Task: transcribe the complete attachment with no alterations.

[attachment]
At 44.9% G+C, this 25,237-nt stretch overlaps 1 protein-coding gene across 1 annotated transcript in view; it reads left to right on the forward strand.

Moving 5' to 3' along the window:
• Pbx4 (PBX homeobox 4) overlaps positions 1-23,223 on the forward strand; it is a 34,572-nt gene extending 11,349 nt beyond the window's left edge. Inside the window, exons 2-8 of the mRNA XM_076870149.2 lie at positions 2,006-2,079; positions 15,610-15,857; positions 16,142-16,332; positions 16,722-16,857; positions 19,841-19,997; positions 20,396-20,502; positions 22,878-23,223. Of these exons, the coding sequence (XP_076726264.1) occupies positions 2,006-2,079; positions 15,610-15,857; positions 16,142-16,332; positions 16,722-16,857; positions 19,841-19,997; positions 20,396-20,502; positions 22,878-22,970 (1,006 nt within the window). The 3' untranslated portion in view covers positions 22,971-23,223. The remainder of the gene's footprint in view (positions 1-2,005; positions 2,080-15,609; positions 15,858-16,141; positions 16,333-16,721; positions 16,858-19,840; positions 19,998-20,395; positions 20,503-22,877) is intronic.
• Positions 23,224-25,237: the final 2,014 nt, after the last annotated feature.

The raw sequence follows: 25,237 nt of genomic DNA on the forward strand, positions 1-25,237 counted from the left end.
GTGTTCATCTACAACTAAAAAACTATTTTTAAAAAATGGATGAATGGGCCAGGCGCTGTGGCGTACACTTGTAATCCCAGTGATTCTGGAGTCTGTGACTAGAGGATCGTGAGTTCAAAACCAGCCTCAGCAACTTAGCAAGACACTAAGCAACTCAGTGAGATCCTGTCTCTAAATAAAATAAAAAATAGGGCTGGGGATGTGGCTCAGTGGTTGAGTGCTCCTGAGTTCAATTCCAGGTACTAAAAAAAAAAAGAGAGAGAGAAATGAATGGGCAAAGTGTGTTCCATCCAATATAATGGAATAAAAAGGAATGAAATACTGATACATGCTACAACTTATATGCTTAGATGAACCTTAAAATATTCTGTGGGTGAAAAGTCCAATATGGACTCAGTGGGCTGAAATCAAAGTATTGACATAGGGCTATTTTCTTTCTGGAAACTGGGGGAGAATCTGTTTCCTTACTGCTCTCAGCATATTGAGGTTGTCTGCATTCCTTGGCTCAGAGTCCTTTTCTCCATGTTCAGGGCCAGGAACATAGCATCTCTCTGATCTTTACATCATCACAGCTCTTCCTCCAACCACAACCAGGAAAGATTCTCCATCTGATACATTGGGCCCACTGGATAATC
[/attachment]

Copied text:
At 44.9% G+C, this 25,237-nt stretch overlaps 1 protein-coding gene across 1 annotated transcript in view; it reads left to right on the forward strand.

Moving 5' to 3' along the window:
• Pbx4 (PBX homeobox 4) overlaps positions 1-23,223 on the forward strand; it is a 34,572-nt gene extending 11,349 nt beyond the window's left edge. Inside the window, exons 2-8 of the mRNA XM_076870149.2 lie at positions 2,006-2,079; positions 15,610-15,857; positions 16,142-16,332; positions 16,722-16,857; positions 19,841-19,997; positions 20,396-20,502; positions 22,878-23,223. Of these exons, the coding sequence (XP_076726264.1) occupies positions 2,006-2,079; positions 15,610-15,857; positions 16,142-16,332; positions 16,722-16,857; positions 19,841-19,997; positions 20,396-20,502; positions 22,878-22,970 (1,006 nt within the window). The 3' untranslated portion in view covers positions 22,971-23,223. The remainder of the gene's footprint in view (positions 1-2,005; positions 2,080-15,609; positions 15,858-16,141; positions 16,333-16,721; positions 16,858-19,840; positions 19,998-20,395; positions 20,503-22,877) is intronic.
• Positions 23,224-25,237: the final 2,014 nt, after the last annotated feature.

The raw sequence follows: 25,237 nt of genomic DNA on the forward strand, positions 1-25,237 counted from the left end.
GTGTTCATCTACAACTAAAAAACTATTTTTAAAAAATGGATGAATGGGCCAGGCGCTGTGGCGTACACTTGTAATCCCAGTGATTCTGGAGTCTGTGACTAGAGGATCGTGAGTTCAAAACCAGCCTCAGCAACTTAGCAAGACACTAAGCAACTCAGTGAGATCCTGTCTCTAAATAAAATAAAAAATAGGGCTGGGGATGTGGCTCAGTGGTTGAGTGCTCCTGAGTTCAATTCCAGGTACTAAAAAAAAAAAGAGAGAGAGAAATGAATGGGCAAAGTGTGTTCCATCCAATATAATGGAATAAAAAGGAATGAAATACTGATACATGCTACAACTTATATGCTTAGATGAACCTTAAAATATTCTGTGGGTGAAAAGTCCAATATGGACTCAGTGGGCTGAAATCAAAGTATTGACATAGGGCTATTTTCTTTCTGGAAACTGGGGGAGAATCTGTTTCCTTACTGCTCTCAGCATATTGAGGTTGTCTGCATTCCTTGGCTCAGAGTCCTTTTCTCCATGTTCAGGGCCAGGAACATAGCATCTCTCTGATCTTTACATCATCACAGCTCTTCCTCCAACCACAACCAGGAAAGATTCTCCATCTGATACATTGGGCCCACTGGATAATC